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Old Dec 28, 2010, 11:05 AM   #1
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Default OK to warn of non-reputable vendor?

Hi,

I don't want to break any forum rules, but I would like to pass along a warning regarding an online vendor (I am still fuming over the situation).

I searched for forum guidelines against such posts, but not having found any, here goes...

Having had positive results buying directly from Buy.com, I purchased a Canon Rebel T2i kit. This time it was through one of their "Marketplace Sellers", which was a new process to me.

The Marketplace Seller was "Click Go and Buy". The ad specifically stated "Brand New with US warranty".

What I received was a used camera (52 images had been taken, according to the image counter) and the warranty card was removed.

Click Go and Buy claimed it was a mistake. Yeah it was... on my part. Never again will I use Click Go and Buy or any Marketplace seller on Buy.com.

Thankfully Buy.com refunded my full purchase price, but I want to warn folks of "Click Go and Buy". I have to say I am jaded on the whole "Marketplace Seller" thing as well, but you be the judge on that.

I may some day purchase something directly from Buy.com (not through a Marketplace Seller), but it's much less likely now.
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Old Dec 28, 2010, 10:06 PM   #2
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Hi Dave,

Sorry to hear about your camera. There are two points I wanted to comment on.

First, to have 52 images on the camera is somewhat expected, since the camera will be tested while being built. It is going to vary from individual camera unit to unit, one may have 50 while another may have 82. The count depends on the adjustments and the checks needed to put the unit within "factory specifications". I would think that in general something averaging 100 or so (some as high as 200), will be normal.

Also a better way to check the number of shutter activiations is to check the EXIF (or meta data) associated with each image, as opposed to the numerical label within the file name. There is a free utility called PhotoME that you can download. This utility provides you the ability to see and read the contents of the EXIF data. You will want to look for the field labled "Shutter Count".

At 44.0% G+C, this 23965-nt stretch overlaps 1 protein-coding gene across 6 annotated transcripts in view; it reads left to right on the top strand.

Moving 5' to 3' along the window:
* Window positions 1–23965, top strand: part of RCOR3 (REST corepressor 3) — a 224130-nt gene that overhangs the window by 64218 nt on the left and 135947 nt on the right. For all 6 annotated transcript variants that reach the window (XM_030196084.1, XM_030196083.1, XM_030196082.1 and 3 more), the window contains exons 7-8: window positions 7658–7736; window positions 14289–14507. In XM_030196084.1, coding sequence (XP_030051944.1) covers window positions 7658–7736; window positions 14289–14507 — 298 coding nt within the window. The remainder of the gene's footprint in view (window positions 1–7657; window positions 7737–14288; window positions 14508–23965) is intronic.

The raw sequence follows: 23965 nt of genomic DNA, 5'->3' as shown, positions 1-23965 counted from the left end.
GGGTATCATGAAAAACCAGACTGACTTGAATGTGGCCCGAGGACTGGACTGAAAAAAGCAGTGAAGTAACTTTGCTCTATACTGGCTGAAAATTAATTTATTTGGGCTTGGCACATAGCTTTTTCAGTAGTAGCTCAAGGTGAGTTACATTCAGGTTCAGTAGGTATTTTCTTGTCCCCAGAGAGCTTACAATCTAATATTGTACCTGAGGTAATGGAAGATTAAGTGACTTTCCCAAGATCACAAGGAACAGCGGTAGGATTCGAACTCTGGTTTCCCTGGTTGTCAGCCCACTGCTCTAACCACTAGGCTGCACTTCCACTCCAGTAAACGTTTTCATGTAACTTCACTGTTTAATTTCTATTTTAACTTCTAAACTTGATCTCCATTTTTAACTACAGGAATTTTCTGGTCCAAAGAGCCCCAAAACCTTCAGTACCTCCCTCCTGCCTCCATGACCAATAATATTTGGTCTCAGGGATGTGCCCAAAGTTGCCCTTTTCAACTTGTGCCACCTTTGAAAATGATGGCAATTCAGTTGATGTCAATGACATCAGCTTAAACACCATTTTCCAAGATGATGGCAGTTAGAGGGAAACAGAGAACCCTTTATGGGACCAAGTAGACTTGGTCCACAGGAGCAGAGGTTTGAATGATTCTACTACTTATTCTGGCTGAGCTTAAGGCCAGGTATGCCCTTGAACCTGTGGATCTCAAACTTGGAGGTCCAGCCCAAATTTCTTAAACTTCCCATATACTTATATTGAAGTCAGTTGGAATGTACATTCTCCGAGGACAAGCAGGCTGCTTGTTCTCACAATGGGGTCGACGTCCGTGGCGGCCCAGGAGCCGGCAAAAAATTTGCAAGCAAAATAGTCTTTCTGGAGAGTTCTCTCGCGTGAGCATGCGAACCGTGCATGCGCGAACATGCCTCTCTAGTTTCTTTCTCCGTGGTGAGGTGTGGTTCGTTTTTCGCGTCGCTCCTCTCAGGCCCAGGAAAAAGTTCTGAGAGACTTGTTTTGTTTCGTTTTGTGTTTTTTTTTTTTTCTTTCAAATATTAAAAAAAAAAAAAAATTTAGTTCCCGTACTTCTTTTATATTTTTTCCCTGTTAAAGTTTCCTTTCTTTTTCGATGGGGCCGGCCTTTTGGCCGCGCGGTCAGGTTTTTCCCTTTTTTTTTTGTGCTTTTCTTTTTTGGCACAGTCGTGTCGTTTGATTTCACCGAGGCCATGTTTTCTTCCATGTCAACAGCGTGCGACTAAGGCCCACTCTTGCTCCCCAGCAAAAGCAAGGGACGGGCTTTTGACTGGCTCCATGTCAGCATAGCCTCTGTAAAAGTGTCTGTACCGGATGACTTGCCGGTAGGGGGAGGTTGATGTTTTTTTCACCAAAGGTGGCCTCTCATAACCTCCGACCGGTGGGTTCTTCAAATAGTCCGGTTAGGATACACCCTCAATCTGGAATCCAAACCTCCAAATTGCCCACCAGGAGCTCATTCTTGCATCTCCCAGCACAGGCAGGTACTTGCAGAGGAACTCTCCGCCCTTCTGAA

The more troublesome item was the lack of a warranty card. I believe that you could have called CanonUSA with the serial number and found out if it was a USA or Grey market camera.

Anyway, I am glad that you were able to receive a full refund.

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Old Dec 29, 2010, 11:26 AM   #3
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I bought the same kit via B&H the same day I discovered the problem mentioned from the bogus vendor. I will check to see where the image counter is on that one.

I don't know of a way to check EXIF data on shots taken at the factory, since the camera didn't come with a memory card. It seems to me that the counter is the only record of shots having been taken by Canon, right?

It makes sense that Canon could test fire in order to make adjustments, but not sure what they would be adjusting. I guess with the burst-rate that the T2i is capable of, you could fire off quite a few shots rather quickly.

I called Canon and they confirmed that a new kit would ship with a warranty card. The kit from B&H contained a warranty card and several other printed items missing from the bogus kit. The bag that holds the user manuals was torn open in the bogus kit. Malfeasance, me thinks.

Surprisingly, Canon said they could not trace the serial number of a camera body to inform me of it being grey market, used or whatever. My guess is that they chose not to go down that path. It may just come down to the difficulty of having the serial number database system tied into the workstations that service reps have in front of them in a call center. Not sure, but as I said, surprising.

I left a scathing review of said Marketplace Vendor on Buy.com's site. It yielded an angry phone call from the "gentleman" I dealt with after discovering the underhanded skulduggery. Raising the volume, inflection and rate of speaking was his game plan while talking with me (more like shouting at me). I'm not sure how he expected that it would lead me to revise my review, but hopefully he feels better. He intimated that my review was a personal blow to his business, himself and his children.